One strange thing about the upcoming Mexican election is how little the economy seems to matter. I don’t mean questions of long-term growth or distribution; those are very much an issue. I mean short-term business cycle stuff. Manufacturing output is up. The peso is down, but the central bank seems relaxed. Judging from the results on inflation-linked bonds, so are the markets. Consumer confidence has followed suit. Nobody is running a campaign like the ones in the United States or Europe. Growth since the 2008 shock is slow, but steady, as the below chart of GDP (in millions of 2003 pesos) shows.
To be frank, I was worried three years ago. But the bad economy dog did not bark. Why not?
Well, I was worried that Mexico was going the austerity route. But it didn’t! Mexico was no paragon of countercyclical fiscal policy, but it avoided anything that could be called austerity. I wrote the above entry in the third quarter of 2009 ... during which government spending was essentially flat, much less than the programmed 0.7% drop. (See below chart, which shows growth in GDP expenditures between government purchases of goods and services and everything else.) In short, my fear didn’t materialize because the PAN government never followed through with its own austerity rhetoric.
Still, simply not being stupid isn’t really enough to explain Mexico’s quick recovery. Lots of countries failed to implement sufficiently large stimulus packages and suffered for it. To explain Mexico we need to turn to two other Mexican strengths and a bit of good luck.
The first strength is, paradoxically, also a weakness: Mexico had a terrible terrible financial system going into the Lesser Depression. But from the point of view of protection from the effects of a worldwide financial freezeup, it was a great thing to go in with banks that did not lend and firms that did not borrow. (I do not recommend this as a long-term growth strategy.)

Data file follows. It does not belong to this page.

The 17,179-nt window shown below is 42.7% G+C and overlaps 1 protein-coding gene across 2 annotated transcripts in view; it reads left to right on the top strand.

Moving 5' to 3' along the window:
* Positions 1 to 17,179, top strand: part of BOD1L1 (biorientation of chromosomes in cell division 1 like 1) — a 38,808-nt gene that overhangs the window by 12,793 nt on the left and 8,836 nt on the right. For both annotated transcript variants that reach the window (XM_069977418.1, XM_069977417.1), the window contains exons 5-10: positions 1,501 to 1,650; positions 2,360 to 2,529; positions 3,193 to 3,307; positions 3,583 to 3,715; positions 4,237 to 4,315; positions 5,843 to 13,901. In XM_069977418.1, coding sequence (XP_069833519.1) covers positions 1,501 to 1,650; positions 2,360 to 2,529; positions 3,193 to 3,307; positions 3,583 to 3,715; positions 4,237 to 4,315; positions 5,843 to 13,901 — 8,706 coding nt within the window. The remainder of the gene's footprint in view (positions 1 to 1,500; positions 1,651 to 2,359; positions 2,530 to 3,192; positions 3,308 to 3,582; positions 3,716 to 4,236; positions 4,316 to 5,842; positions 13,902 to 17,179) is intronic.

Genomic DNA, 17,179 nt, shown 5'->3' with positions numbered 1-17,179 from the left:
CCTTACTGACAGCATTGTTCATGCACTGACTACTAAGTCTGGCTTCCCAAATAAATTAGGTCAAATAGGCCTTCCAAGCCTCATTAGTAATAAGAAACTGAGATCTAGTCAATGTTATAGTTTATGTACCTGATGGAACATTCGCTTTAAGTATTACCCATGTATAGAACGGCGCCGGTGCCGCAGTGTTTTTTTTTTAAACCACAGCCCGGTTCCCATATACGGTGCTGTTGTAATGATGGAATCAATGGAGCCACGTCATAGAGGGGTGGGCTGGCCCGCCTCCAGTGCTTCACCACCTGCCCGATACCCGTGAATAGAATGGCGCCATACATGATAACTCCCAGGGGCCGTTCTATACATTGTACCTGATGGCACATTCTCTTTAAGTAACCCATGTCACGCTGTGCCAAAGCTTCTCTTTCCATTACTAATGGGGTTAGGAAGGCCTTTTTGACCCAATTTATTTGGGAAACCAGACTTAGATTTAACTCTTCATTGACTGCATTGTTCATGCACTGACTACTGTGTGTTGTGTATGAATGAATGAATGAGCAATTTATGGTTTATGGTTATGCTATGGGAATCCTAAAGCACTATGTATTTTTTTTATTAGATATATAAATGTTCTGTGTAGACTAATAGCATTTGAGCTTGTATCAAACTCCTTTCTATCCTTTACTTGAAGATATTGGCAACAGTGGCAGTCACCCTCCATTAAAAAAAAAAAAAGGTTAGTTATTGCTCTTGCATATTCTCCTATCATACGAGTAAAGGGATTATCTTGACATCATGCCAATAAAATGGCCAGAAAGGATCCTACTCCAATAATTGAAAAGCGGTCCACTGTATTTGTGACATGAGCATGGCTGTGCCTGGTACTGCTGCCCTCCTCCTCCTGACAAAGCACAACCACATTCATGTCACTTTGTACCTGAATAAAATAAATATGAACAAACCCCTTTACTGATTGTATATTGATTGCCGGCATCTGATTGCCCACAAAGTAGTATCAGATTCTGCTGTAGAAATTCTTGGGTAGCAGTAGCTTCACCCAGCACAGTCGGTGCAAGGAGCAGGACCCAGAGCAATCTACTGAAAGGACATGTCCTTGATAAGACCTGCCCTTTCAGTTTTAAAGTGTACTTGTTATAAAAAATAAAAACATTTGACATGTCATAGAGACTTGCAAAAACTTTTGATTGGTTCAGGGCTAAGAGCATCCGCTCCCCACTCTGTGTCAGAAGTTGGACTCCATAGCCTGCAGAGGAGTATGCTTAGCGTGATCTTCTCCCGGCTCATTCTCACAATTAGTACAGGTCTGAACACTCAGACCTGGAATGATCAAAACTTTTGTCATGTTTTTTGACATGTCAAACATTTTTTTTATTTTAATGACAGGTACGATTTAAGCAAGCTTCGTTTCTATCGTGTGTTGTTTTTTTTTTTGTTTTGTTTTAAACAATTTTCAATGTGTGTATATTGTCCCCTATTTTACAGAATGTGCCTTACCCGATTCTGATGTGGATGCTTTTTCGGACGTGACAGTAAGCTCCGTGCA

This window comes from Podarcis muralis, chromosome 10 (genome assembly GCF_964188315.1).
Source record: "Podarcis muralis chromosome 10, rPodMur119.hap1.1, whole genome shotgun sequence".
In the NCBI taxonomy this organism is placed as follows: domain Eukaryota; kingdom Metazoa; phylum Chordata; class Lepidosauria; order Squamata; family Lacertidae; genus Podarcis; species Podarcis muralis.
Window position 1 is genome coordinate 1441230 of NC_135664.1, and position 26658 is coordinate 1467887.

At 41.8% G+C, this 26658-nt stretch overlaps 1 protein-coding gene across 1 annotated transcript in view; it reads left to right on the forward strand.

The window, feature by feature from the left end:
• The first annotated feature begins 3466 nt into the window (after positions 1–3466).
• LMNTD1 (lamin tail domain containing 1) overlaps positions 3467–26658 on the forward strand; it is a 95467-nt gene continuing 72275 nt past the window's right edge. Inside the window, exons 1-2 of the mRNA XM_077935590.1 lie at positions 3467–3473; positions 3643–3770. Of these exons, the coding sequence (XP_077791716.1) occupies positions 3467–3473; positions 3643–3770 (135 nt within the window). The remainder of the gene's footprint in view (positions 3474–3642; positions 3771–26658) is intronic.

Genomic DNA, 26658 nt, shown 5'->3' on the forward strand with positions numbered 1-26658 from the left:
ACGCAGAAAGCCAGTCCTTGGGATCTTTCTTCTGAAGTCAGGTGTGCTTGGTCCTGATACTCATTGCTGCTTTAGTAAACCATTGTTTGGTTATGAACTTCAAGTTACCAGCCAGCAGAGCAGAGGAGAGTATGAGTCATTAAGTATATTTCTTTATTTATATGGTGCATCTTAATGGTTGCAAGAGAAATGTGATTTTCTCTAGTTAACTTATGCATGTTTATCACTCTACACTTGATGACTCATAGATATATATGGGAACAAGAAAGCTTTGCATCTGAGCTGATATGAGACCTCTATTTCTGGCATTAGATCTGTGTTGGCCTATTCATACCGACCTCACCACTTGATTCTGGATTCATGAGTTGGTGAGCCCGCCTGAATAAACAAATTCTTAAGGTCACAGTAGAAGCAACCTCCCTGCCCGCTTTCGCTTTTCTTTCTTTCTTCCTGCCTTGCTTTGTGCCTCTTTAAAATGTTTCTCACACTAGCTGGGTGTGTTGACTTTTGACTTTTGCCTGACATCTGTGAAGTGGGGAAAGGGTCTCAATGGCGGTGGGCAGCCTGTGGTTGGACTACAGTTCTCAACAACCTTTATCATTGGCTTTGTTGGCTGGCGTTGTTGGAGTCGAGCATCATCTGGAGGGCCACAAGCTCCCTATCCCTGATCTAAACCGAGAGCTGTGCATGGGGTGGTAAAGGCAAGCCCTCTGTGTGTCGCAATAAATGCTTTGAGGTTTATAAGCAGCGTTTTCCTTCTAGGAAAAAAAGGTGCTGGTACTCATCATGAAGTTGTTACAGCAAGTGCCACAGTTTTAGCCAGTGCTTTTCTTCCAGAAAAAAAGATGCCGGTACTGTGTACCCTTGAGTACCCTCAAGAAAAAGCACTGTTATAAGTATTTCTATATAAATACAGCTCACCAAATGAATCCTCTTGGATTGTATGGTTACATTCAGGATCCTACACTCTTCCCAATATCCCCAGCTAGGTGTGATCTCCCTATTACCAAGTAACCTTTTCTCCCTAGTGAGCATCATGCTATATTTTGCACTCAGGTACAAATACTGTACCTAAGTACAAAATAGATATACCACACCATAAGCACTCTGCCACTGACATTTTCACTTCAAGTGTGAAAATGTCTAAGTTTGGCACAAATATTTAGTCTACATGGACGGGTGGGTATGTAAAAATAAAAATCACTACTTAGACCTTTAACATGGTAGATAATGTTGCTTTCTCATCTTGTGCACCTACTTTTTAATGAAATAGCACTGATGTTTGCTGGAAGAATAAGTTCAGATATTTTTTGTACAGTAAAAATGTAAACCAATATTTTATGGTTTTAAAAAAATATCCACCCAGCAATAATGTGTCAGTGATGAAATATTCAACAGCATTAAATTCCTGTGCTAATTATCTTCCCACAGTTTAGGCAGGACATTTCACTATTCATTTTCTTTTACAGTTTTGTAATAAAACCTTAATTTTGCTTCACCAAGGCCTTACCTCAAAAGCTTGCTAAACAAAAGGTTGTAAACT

That meant that the Lesser Depression hit Mexico as a good old-fashioned trade shock. The below graph measures quarterly percentage changes in the final demand for Mexican production. (It is not the same as GDP, since GDP nets out imports.) You can watch exports plummet in the last quarter of 2008. Net exports barely budged (in fact, they grew) but all those unemployed export workers dragged down private consumption and all those hurting export manufacturers stopped investing. Thus the vertiginous decline in GDP in the first quarter of 2009 that you can see in the above two charts. (Demand continued to fall in the second quarter of 2009, but manifested as a drop in imports, leaving GDP flat.)
But this brings us to Mexico’s second strength: a flexible exchange rate. The peso plunged from a little under a dime to a low of 7¢ before recovering. (In point of fact, the Banco de México intervened to stop the fall, too soon in my opinion.) By the third quarter of 2009, exports had started growing again. By the second quarter of 2010, they surpassed their previous peak. In point of fact, Mexico became even more export oriented than before: exports grew from 26% in the middle of 2008 of GDP to 35% by the middle of 2012.
And that brings us to the good luck. Any guesses before I post? It seems to have been in the news lately.